Another T

I saw an ad that stated " Fun in the Sun". At the time I was very deep into the drug world and had many problems. I longed to get out of it and straighten out my life. I needed a job.

I went to the interview. my friend was with me and after her pitch, we were sold. The interviewer was wearing a lot of gold, driving a very nice car and seemed very happy. We were to leave that weekend.

I joined the crew with my buddy. This was such an odd experinece, and we learned that we would be given $7 per day if we did not get our quota, and 10% if we did. Commissions were 40% of total sales. We also learned that we were traveling with about 60 others.

Much of this experience is vague, to fast and too confusing to remember it all. I remember wild nights of partying, lots of fighting, and long days of driving and pushing product. I almost felt like I was pushing drugs, or scamming people for money.

I did well most of the time. I averaged about $600 per week, and other weeks I did very poorly. Many of the people were crack addicts, selling and scamming the company to support thier habits. Most smoked pot and a large percentage were hardcore alcoholics, to the point of being hammered while working (and driving).

I remember young people, 18-21, being ridiculed for not selling enough. They barely survived on thier $7 draws. The company would keep record and they were in debt constantly. We had to pay our hotel expenses and this was debted to you if you couldnt pay it. Christmas bonuses did come, but only to those who performed throughout the year. The rest were given $100-$200 to last them the week of vacation we had.

The owner, could be a very caring man, and very harsh. I remember my grandmother died, he sent me to Oregon to her funeral and paid the expenses. I also saw him slap the hell out of a few people, mostly for creating problems in the hotels.

We always stayed in nice hotels, and often the crew manager or the Owner would take the top performers out to nice places or pro sport events.

My buddy left after a year, unhappy with the job. I was not satisfied with what I was doing, but was willing to stick it out, as I hadnt touched a single drug since joining.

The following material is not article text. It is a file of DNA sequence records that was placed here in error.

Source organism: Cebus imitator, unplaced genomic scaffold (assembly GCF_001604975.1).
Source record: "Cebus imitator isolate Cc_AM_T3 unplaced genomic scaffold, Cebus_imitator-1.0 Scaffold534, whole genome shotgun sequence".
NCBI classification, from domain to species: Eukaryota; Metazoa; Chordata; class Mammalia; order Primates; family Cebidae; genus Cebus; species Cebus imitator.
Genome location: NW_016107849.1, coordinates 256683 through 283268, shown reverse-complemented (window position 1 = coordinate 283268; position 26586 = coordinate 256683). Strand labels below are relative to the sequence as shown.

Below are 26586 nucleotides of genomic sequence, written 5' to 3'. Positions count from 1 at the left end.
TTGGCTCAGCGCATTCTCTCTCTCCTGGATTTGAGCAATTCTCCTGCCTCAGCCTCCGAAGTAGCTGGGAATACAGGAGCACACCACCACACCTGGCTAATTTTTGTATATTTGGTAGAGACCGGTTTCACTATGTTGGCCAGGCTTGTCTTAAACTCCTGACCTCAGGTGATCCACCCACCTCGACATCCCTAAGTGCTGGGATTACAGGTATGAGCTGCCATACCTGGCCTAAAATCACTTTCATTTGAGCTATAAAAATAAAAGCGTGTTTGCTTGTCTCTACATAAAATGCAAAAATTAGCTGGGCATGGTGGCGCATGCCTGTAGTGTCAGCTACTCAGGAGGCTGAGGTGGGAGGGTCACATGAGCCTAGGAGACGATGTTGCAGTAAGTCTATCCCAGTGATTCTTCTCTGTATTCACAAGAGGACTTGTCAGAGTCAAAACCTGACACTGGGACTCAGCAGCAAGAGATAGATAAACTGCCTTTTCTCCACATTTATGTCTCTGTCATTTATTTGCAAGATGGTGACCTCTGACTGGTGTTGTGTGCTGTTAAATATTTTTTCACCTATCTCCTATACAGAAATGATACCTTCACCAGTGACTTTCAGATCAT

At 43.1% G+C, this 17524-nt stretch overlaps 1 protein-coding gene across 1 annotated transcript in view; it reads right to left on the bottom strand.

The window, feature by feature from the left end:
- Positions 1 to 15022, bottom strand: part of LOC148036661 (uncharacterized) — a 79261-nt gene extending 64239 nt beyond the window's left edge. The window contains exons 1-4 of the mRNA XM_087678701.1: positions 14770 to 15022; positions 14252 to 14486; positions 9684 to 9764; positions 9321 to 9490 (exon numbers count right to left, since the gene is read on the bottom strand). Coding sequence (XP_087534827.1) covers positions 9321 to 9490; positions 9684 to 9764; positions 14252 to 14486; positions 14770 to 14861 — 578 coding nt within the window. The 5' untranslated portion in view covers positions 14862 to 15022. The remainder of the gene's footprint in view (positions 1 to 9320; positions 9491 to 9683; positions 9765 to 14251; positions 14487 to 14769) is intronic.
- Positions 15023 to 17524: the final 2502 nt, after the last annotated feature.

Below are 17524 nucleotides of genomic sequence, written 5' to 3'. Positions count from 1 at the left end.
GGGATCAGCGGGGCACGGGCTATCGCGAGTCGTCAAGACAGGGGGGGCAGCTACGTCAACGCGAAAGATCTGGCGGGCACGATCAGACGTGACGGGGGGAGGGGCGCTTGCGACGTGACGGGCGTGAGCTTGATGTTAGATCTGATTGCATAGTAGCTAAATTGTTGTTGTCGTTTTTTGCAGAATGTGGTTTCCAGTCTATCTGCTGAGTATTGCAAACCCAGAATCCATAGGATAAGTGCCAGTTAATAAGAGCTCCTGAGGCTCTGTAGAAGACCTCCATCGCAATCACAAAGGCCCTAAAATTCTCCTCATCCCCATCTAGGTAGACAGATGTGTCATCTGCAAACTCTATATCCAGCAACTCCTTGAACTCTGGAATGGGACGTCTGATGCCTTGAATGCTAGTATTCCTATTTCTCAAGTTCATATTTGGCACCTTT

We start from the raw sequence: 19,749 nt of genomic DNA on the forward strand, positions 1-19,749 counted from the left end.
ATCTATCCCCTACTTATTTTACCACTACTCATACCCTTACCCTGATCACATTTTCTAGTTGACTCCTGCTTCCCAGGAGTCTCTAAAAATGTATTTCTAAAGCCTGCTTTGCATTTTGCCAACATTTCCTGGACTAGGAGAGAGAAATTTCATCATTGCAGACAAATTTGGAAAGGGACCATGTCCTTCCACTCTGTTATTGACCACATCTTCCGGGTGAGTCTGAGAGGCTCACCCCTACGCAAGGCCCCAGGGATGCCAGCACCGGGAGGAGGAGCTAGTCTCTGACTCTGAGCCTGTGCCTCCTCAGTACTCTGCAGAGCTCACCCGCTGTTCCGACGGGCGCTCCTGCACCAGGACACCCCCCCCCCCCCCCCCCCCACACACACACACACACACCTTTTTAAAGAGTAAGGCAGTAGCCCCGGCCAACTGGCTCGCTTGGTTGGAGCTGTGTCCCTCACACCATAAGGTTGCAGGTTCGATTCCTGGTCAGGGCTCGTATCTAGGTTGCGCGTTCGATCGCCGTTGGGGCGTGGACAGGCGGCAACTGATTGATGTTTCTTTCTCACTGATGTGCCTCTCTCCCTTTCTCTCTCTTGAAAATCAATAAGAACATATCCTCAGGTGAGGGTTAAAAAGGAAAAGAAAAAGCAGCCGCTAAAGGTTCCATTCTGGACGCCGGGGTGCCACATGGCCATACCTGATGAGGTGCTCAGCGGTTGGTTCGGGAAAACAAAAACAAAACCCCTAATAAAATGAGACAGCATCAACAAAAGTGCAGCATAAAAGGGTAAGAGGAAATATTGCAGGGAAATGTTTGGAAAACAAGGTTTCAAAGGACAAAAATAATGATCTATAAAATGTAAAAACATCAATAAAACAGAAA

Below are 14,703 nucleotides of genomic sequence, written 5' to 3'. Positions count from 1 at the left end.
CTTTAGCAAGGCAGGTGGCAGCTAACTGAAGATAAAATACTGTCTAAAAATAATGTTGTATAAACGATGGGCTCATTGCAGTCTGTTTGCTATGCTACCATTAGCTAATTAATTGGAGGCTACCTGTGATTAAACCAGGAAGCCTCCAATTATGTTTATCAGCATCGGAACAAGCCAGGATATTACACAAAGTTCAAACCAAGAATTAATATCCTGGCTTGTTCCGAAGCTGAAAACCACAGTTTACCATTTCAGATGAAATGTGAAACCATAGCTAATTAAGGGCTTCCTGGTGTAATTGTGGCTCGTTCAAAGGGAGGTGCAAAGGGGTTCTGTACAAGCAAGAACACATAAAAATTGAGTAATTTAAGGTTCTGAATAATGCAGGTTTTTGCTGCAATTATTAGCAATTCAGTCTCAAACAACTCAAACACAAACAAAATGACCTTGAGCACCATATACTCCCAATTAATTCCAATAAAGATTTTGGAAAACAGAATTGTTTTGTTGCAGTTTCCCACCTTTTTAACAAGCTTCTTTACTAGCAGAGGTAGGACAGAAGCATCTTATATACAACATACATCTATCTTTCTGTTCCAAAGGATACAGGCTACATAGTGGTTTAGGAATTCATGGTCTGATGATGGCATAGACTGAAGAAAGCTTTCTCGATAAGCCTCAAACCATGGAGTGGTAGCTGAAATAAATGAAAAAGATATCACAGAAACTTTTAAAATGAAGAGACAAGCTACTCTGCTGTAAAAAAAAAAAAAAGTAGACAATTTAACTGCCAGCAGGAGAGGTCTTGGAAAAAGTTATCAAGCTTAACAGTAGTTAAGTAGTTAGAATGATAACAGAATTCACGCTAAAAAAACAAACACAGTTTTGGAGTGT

As time went on, I began to keep books. I noticed that small percentages of my commission were disappearing from my company account. Whenever I asked, there was always an excuse. The crew manager left (with a tidy sum of cash) and a new crew manager was appointed. My percentages got less and less. The car managers seemed to be all addicts, alcohol or crack.

I was denied a Christmas bonus, being owed $1800. I was told my Xmas bonus was not owed, it was something the company gave when they could afford it. This bonus was shown on my weekly draw statements, and would be built upon with 2% of each sale. I feel I was owed this money and was ripped off. It was then that I decided to leave. But I had to wait 6 months. I was broke.

While on the road I met a couple people who I consider friends to this day, even though I never hear from them. These good friends helped me through the bad times and made things better. Good people who didnt deserve to be on the road. I also met a wonderful woman I married, (and divorced but am still friends with) and have a beatiful son. Without the road crew this may not have happened. I would have also been stuck in that mid-sized town for a much longer time and may have ended up in prison.

The road crews are not the answer, but if there were something to offer these kids to give them decent jobs out of school (or dropouts in my case), then we wouldn't see this happening as much. Road crews make sure the kids are fed, have a place to sleep and make them feel part of a "family". They are a place of drugs, alcohol, promiscuity, wreckless driving, and sometimes even violence. I knew 3 people on the road who died, 2 to crack, one to alcohol.

I could write a book on my experiences within that two and a half years, so much happened. What you have read is a scattered summary of the time I spent on the road.

do you regret: No and yes. I met a woman I married there and had a beautiful son (after we left). I was also treated fairly well often, but others who did not perform where mocked and treated badly.

how old were you: 20